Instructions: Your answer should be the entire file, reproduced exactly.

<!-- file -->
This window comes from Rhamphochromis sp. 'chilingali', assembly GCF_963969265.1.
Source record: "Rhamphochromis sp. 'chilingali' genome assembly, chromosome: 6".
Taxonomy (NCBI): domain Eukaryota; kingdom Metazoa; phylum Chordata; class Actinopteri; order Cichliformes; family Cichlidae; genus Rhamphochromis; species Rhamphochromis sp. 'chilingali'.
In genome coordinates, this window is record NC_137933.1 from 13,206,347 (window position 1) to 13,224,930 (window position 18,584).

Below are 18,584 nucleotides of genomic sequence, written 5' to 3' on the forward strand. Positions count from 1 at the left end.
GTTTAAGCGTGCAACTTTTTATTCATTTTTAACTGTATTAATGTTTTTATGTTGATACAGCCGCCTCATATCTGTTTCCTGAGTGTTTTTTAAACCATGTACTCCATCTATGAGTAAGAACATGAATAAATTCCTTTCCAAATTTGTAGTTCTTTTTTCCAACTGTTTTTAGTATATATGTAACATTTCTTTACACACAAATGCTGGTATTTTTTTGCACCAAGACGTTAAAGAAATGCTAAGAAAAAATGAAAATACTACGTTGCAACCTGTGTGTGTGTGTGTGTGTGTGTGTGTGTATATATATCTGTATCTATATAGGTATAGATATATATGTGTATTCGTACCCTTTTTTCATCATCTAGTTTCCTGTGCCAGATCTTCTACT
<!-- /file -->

This window comes from Rhamphochromis sp. 'chilingali', assembly GCF_963969265.1.
Source record: "Rhamphochromis sp. 'chilingali' genome assembly, chromosome: 6".
Taxonomy (NCBI): domain Eukaryota; kingdom Metazoa; phylum Chordata; class Actinopteri; order Cichliformes; family Cichlidae; genus Rhamphochromis; species Rhamphochromis sp. 'chilingali'.
In genome coordinates, this window is record NC_137933.1 from 13,206,347 (window position 1) to 13,224,930 (window position 18,584).

Below are 18,584 nucleotides of genomic sequence, written 5' to 3' on the forward strand. Positions count from 1 at the left end.
GTTTAAGCGTGCAACTTTTTATTCATTTTTAACTGTATTAATGTTTTTATGTTGATACAGCCGCCTCATATCTGTTTCCTGAGTGTTTTTTAAACCATGTACTCCATCTATGAGTAAGAACATGAATAAATTCCTTTCCAAATTTGTAGTTCTTTTTTCCAACTGTTTTTAGTATATATGTAACATTTCTTTACACACAAATGCTGGTATTTTTTTGCACCAAGACGTTAAAGAAATGCTAAGAAAAAATGAAAATACTACGTTGCAACCTGTGTGTGTGTGTGTGTGTGTGTGTGTGTATATATATCTGTATCTATATAGGTATAGATATATATGTGTATTCGTACCCTTTTTTCATCATCTAGTTTCCTGTGCCAGATCTTCTACT